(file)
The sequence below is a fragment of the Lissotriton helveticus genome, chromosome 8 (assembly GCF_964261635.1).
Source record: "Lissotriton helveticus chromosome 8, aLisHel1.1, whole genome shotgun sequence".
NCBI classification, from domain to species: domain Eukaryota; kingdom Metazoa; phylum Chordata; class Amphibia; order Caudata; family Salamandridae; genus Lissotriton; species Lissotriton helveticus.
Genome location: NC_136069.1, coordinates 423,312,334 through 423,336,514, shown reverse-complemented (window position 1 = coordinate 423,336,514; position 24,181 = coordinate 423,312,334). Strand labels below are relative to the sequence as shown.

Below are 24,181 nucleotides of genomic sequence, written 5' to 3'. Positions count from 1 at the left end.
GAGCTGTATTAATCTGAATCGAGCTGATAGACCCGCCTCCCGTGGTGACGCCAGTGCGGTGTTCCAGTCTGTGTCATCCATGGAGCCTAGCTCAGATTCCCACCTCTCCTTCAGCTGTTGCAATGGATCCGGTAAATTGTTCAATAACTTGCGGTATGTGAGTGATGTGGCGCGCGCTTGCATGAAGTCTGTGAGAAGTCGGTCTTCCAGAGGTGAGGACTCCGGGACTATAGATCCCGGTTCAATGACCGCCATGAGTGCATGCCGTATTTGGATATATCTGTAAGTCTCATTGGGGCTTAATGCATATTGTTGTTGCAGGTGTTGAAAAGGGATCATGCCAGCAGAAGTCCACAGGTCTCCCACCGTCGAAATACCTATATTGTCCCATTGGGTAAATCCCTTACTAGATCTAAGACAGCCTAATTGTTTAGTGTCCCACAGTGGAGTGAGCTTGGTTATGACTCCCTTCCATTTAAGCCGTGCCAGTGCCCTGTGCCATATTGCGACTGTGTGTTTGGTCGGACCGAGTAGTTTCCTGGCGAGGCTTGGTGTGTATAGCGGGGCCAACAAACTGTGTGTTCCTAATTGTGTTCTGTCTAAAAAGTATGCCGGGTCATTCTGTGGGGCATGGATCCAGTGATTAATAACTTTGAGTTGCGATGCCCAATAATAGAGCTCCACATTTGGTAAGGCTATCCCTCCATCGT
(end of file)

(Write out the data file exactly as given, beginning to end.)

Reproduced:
The sequence below is a fragment of the Lissotriton helveticus genome, chromosome 8 (assembly GCF_964261635.1).
Source record: "Lissotriton helveticus chromosome 8, aLisHel1.1, whole genome shotgun sequence".
NCBI classification, from domain to species: domain Eukaryota; kingdom Metazoa; phylum Chordata; class Amphibia; order Caudata; family Salamandridae; genus Lissotriton; species Lissotriton helveticus.
Genome location: NC_136069.1, coordinates 423,312,334 through 423,336,514, shown reverse-complemented (window position 1 = coordinate 423,336,514; position 24,181 = coordinate 423,312,334). Strand labels below are relative to the sequence as shown.

Below are 24,181 nucleotides of genomic sequence, written 5' to 3'. Positions count from 1 at the left end.
GAGCTGTATTAATCTGAATCGAGCTGATAGACCCGCCTCCCGTGGTGACGCCAGTGCGGTGTTCCAGTCTGTGTCATCCATGGAGCCTAGCTCAGATTCCCACCTCTCCTTCAGCTGTTGCAATGGATCCGGTAAATTGTTCAATAACTTGCGGTATGTGAGTGATGTGGCGCGCGCTTGCATGAAGTCTGTGAGAAGTCGGTCTTCCAGAGGTGAGGACTCCGGGACTATAGATCCCGGTTCAATGACCGCCATGAGTGCATGCCGTATTTGGATATATCTGTAAGTCTCATTGGGGCTTAATGCATATTGTTGTTGCAGGTGTTGAAAAGGGATCATGCCAGCAGAAGTCCACAGGTCTCCCACCGTCGAAATACCTATATTGTCCCATTGGGTAAATCCCTTACTAGATCTAAGACAGCCTAATTGTTTAGTGTCCCACAGTGGAGTGAGCTTGGTTATGACTCCCTTCCATTTAAGCCGTGCCAGTGCCCTGTGCCATATTGCGACTGTGTGTTTGGTCGGACCGAGTAGTTTCCTGGCGAGGCTTGGTGTGTATAGCGGGGCCAACAAACTGTGTGTTCCTAATTGTGTTCTGTCTAAAAAGTATGCCGGGTCATTCTGTGGGGCATGGATCCAGTGATTAATAACTTTGAGTTGCGATGCCCAATAATAGAGCTCCACATTTGGTAAGGCTATCCCTCCATCGT